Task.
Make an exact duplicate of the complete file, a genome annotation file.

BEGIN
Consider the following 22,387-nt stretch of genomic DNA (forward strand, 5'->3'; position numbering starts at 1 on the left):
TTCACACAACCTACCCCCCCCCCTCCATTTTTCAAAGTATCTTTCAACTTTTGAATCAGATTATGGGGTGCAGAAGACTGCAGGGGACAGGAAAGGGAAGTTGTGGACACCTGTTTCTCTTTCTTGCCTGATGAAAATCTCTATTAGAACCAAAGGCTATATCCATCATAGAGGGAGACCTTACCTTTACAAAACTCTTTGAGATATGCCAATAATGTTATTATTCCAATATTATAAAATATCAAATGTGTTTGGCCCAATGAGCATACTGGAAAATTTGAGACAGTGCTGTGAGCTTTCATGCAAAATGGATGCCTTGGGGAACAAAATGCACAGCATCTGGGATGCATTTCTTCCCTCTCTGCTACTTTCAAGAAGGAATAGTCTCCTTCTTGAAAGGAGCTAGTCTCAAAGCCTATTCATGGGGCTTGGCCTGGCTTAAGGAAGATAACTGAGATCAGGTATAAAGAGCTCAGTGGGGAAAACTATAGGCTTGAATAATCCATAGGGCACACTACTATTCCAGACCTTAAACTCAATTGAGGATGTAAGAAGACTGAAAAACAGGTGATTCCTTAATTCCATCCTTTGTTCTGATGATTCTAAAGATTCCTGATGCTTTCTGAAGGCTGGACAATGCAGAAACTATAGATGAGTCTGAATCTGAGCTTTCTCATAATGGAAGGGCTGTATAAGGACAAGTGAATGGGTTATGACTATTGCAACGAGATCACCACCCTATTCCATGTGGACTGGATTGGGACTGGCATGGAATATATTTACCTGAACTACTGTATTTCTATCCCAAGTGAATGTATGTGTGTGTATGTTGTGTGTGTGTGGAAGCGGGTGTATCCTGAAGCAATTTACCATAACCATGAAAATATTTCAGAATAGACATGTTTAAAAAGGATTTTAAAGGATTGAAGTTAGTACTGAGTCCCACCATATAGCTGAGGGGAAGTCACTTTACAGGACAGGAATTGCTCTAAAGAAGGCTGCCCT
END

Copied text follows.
Consider the following 22,387-nt stretch of genomic DNA (forward strand, 5'->3'; position numbering starts at 1 on the left):
TTCACACAACCTACCCCCCCCCCTCCATTTTTCAAAGTATCTTTCAACTTTTGAATCAGATTATGGGGTGCAGAAGACTGCAGGGGACAGGAAAGGGAAGTTGTGGACACCTGTTTCTCTTTCTTGCCTGATGAAAATCTCTATTAGAACCAAAGGCTATATCCATCATAGAGGGAGACCTTACCTTTACAAAACTCTTTGAGATATGCCAATAATGTTATTATTCCAATATTATAAAATATCAAATGTGTTTGGCCCAATGAGCATACTGGAAAATTTGAGACAGTGCTGTGAGCTTTCATGCAAAATGGATGCCTTGGGGAACAAAATGCACAGCATCTGGGATGCATTTCTTCCCTCTCTGCTACTTTCAAGAAGGAATAGTCTCCTTCTTGAAAGGAGCTAGTCTCAAAGCCTATTCATGGGGCTTGGCCTGGCTTAAGGAAGATAACTGAGATCAGGTATAAAGAGCTCAGTGGGGAAAACTATAGGCTTGAATAATCCATAGGGCACACTACTATTCCAGACCTTAAACTCAATTGAGGATGTAAGAAGACTGAAAAACAGGTGATTCCTTAATTCCATCCTTTGTTCTGATGATTCTAAAGATTCCTGATGCTTTCTGAAGGCTGGACAATGCAGAAACTATAGATGAGTCTGAATCTGAGCTTTCTCATAATGGAAGGGCTGTATAAGGACAAGTGAATGGGTTATGACTATTGCAACGAGATCACCACCCTATTCCATGTGGACTGGATTGGGACTGGCATGGAATATATTTACCTGAACTACTGTATTTCTATCCCAAGTGAATGTATGTGTGTGTATGTTGTGTGTGTGTGGAAGCGGGTGTATCCTGAAGCAATTTACCATAACCATGAAAATATTTCAGAATAGACATGTTTAAAAAGGATTTTAAAGGATTGAAGTTAGTACTGAGTCCCACCATATAGCTGAGGGGAAGTCACTTTACAGGACAGGAATTGCTCTAAAGAAGGCTGCCCT